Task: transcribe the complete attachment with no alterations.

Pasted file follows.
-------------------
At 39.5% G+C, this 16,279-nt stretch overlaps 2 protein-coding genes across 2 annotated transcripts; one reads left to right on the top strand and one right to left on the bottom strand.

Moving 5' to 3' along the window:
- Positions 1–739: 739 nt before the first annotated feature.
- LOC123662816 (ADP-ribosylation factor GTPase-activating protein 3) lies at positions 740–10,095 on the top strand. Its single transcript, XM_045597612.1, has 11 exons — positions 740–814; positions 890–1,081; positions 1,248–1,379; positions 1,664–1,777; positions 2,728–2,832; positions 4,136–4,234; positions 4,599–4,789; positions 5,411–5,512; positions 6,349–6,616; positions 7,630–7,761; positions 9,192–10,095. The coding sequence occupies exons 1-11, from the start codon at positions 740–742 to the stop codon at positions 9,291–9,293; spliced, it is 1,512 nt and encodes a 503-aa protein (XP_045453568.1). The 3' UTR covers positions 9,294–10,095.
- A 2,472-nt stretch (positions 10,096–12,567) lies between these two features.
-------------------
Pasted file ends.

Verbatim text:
At 39.5% G+C, this 16,279-nt stretch overlaps 2 protein-coding genes across 2 annotated transcripts; one reads left to right on the top strand and one right to left on the bottom strand.

Moving 5' to 3' along the window:
- Positions 1–739: 739 nt before the first annotated feature.
- LOC123662816 (ADP-ribosylation factor GTPase-activating protein 3) lies at positions 740–10,095 on the top strand. Its single transcript, XM_045597612.1, has 11 exons — positions 740–814; positions 890–1,081; positions 1,248–1,379; positions 1,664–1,777; positions 2,728–2,832; positions 4,136–4,234; positions 4,599–4,789; positions 5,411–5,512; positions 6,349–6,616; positions 7,630–7,761; positions 9,192–10,095. The coding sequence occupies exons 1-11, from the start codon at positions 740–742 to the stop codon at positions 9,291–9,293; spliced, it is 1,512 nt and encodes a 503-aa protein (XP_045453568.1). The 3' UTR covers positions 9,294–10,095.
- A 2,472-nt stretch (positions 10,096–12,567) lies between these two features.